Politics & Policy

The Cruelest Month

Senate races tighten.

I’ve been tracking 18 Senate races for NRO since last summer–but April is the cruelest month and it’s time to make a few cuts. Incumbents are sure to win in Arkansas, Nevada, and North Dakota. Each of these seats is currently held by a Democrat in a state where Republicans fare well. In each instance, however, GOP recruiting went poorly and the party didn’t get the candidate it wanted. Senators Blanche Lincoln, Harry Reid, and Byron Dorgan are breathing sighs of relief. At Republican National Committee headquarters, they can file these races under “what might have been.”

So we’re down to 15 races since my update last month.

Every race matters this year, because Republicans hold a 51-49 majority in the Senate (we’re not going to pretend that “independent” Sen. Jim Jeffords is anything but a Democrat). Here’s another way of looking at it: Republicans and Democrats are respectively guaranteed to hold 45 and 40 seats after the November elections. If Republicans win six of the following 15 races, then they’ll definitely keep control; Democrats need 11 victories. In the case of a 50-50 tie, of course, the vice president becomes the Senate tiebreaker.

Herewith, the latest:

ALASKA: Republican Sen. Lisa Murkowski may face a primary challenge from former state Sen. Mike Miller. While Murkowski would surely like to avoid this problem, a solid primary win may help her fend off charges that she is merely the beneficiary of nepotism, as her father, Gov. Frank Murkowski, appointed her to the seat. At least that’s what her supporters say. Democrats are hopeful that former Gov. Tony Knowles will beat her either way. TOSS-UP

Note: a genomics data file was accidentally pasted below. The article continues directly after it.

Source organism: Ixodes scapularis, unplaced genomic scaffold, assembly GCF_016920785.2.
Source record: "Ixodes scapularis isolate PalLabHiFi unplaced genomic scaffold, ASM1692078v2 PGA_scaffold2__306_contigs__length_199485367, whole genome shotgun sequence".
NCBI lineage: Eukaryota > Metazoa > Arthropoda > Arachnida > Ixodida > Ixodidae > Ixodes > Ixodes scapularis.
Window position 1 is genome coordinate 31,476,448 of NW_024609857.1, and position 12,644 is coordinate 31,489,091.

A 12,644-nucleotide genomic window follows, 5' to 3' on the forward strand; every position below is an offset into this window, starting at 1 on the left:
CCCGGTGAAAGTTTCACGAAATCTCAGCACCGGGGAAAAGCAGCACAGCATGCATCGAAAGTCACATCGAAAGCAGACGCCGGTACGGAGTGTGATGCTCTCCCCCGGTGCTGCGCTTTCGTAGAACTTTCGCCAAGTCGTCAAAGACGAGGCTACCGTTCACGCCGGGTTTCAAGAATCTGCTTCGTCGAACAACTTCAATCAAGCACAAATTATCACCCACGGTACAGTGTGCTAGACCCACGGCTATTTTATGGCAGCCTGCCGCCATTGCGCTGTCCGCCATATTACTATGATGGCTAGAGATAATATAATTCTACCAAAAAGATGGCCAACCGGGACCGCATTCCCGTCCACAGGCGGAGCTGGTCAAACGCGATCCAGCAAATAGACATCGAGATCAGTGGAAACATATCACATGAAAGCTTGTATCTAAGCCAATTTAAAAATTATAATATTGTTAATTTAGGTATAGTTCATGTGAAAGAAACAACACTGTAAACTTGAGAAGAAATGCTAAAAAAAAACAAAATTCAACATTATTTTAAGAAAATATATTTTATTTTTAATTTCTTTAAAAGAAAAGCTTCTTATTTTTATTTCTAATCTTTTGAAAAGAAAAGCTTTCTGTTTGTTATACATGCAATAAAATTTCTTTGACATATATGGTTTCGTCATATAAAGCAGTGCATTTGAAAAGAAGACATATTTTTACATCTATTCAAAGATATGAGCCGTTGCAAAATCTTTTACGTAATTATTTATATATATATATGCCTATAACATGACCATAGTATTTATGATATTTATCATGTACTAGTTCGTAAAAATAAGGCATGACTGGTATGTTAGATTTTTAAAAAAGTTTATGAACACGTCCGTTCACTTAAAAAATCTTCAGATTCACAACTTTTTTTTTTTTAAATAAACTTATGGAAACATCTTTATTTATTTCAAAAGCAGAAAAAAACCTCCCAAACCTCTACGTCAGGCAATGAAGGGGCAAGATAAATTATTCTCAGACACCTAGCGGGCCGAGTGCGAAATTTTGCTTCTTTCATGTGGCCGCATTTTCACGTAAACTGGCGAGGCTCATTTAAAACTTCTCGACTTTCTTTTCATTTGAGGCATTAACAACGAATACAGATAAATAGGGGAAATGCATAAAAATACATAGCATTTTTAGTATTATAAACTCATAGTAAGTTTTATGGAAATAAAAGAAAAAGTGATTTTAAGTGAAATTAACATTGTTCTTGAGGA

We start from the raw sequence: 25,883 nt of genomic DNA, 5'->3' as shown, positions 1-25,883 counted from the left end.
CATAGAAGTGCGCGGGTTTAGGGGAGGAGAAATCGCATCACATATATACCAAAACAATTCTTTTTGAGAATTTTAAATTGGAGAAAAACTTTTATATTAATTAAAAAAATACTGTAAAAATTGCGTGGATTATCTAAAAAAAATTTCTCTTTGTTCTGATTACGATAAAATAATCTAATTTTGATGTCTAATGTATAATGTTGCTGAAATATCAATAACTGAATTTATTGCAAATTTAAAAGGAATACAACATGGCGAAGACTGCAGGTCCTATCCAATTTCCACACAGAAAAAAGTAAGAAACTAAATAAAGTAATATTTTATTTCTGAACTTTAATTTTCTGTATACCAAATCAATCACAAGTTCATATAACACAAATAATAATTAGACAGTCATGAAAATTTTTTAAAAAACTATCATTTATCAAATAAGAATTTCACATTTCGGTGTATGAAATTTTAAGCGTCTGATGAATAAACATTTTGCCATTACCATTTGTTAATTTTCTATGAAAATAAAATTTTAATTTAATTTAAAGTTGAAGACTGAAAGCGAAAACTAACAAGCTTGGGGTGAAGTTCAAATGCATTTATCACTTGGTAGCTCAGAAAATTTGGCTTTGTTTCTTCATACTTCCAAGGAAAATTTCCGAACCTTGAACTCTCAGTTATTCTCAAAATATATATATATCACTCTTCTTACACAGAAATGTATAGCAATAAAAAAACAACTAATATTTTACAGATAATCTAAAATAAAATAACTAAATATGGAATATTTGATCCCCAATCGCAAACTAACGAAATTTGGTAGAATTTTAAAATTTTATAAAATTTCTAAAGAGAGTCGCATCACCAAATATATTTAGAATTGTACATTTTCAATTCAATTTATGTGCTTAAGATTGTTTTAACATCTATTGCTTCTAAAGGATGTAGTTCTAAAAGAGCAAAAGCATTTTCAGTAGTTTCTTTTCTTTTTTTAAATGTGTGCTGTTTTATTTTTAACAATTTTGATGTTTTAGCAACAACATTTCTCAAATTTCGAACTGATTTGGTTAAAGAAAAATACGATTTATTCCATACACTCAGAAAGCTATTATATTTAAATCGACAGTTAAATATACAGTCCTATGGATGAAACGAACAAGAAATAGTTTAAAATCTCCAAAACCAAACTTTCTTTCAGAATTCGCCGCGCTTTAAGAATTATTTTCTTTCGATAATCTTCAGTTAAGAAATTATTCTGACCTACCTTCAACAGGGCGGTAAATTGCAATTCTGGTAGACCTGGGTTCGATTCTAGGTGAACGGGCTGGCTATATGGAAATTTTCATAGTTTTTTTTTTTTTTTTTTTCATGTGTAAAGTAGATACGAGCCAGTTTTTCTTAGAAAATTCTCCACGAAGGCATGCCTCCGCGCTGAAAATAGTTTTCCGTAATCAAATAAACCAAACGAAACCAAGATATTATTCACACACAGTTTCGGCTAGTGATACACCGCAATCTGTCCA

CALIFORNIA: Former Republican secretary of state Bill Jones needs to prove that he’s a top-flight fundraiser in order to defeat Democratic Sen. Barbara Boxer, who will employ her usual tactic of demonizing her GOP foe as a right-wing extremist. Jones will be helped by the fact that Boxer hasn’t yet been tested in a post-9/11 environment as well as the popularity of Republican Gov. Arnold Schwarzenegger. LEANING DEMOCRATIC RETENTION

COLORADO: Democrats have united behind attorney general Ken Salazar–he will be a formidable candidate. Republicans are split between former Rep. Bob Schaffer and businessman David Liniger, with Sen. Wayne Allard backing Schaffer and Gov. Bill Owens touting Liniger (who has not yet formally declared). Retiring Sen. Ben Nighthorse Campbell appears to prefer Liniger, who is considered by some as better able to raise money because he can write himself a large check. Many of his views, however, aren’t well known and certainly aren’t documented–unlike Schaffer, who compiled an impressive record of conservative accomplishment in the House. TOSS-UP

FLORIDA: Former HUD secretary Mel Martinez entered the GOP race late but has raised a huge amount of cash in a short amount of time–much of it from his old trial-lawyer pals, according to his main opponent, former Rep. Bill McCollum. On the Democratic side, Rep. Peter Deutsch has built a large bank account but trails former education official Betty Castor in the polls. Republicans are hoping he’ll start to run negative ads against her, which would make her damaged goods in the fall. LEANING REPUBLICAN TAKEOVER

GEORGIA: African-American businessman Herman Cain is surging among GOP primary voters, with indications that he has overtaken Rep. Mac Collins and is now running second to Rep. Johnny Isakson. The entry of Rep. Denise Majette on the Democratic side may hurt him, however, if she attracts black voters who might otherwise have crossed party lines to support Cain. The Republican race appears headed toward a runoff between Isakson and whoever comes in second place. LIKELY REPUBLICAN TAKEOVER